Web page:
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The Format of Server Strings

A server string contains information how to contact a PulseAudio server. You can specify it via $PULSE_SERVER or as first argument to pa_context_new() or pa_simple_new(). Normally it should be OK to leave it alone, but sometimes it is necessary to specify your own.

The server string is a space-seperated list of server addresses. A server address is parsed according the following rules:

  1. If it starts with a string enclosed in {} the address string is ignored unless the local hostname or D-Bus machine id equals the string in the {}. Otherwise this prefix is skipped.
  2. If the string starts with / or unix: the remaining address string is taken as UNIX socket name.
  3. If the string starts with tcp4: or tcp: the remaining address string is split at the next colon, the first part is taken as hostname/IP address for IPv4, the second part as port number. If no colon is specified the default port number is assumed and the full remaining string is used as hostname/IP address.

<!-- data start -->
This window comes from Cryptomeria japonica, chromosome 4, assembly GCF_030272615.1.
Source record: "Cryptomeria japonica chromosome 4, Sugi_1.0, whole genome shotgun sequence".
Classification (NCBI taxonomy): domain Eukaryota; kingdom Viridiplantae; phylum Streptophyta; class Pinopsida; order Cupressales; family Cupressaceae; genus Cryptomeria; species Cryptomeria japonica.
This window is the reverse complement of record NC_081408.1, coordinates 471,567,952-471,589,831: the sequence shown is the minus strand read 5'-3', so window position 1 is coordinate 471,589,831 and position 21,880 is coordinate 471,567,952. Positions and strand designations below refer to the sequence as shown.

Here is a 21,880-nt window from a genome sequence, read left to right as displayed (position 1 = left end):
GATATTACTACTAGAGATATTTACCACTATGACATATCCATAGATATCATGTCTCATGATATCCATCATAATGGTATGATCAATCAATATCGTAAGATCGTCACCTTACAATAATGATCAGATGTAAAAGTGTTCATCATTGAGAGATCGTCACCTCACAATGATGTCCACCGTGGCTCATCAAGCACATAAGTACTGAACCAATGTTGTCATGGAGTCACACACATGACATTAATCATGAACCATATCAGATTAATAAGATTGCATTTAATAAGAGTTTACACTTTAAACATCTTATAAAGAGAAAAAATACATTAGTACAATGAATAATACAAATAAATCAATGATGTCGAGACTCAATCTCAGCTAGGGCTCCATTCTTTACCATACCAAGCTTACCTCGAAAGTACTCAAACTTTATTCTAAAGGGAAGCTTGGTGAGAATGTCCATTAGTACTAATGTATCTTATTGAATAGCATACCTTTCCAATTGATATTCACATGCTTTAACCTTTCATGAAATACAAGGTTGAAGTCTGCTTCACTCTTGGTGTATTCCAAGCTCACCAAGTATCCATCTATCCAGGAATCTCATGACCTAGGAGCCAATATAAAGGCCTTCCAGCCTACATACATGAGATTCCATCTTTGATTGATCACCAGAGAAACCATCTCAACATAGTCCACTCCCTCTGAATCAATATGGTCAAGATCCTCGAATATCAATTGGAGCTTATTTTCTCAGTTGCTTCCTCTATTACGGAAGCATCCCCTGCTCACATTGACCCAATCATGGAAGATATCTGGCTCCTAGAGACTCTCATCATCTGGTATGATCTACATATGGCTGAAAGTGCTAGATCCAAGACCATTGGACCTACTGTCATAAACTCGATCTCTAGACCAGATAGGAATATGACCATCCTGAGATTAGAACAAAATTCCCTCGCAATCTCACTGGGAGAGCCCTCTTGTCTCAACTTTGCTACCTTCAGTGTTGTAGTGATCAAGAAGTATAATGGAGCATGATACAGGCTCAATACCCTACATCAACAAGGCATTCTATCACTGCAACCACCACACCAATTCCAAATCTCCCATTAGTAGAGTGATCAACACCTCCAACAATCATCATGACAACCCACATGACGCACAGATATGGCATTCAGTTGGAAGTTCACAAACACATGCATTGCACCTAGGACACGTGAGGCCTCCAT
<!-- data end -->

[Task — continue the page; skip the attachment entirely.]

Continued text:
4. If the string starts with tcp6: a similar rule applies, but this time for IPv6
  5. Otherwise a similar rule applies, but it is left to the resolver whether IPv4 or IPv6 is used for the connection.

An example string:

{ecstasy}unix:/tmp/pulse-6f7zfg/native tcp6:ecstasy.ring2.lan:4713 tcp:ecstasy.ring2.lan:4713

This tells PulseAudio to connect to the UNIX socket /tmp/pulse-6f7zfg/native if the local host name is ecstasy. If that fails (or the hostname doesn't match) try to connect to host ecstasy.ring2.lan on port 4713 usng TCP/IPv6. If even that fails, connect to the same host/port with TCP/IPv4.

Another example string:

gurki

This tells PulseAudio to connect to the host gurki with either IPv4/IPv6 and that's it.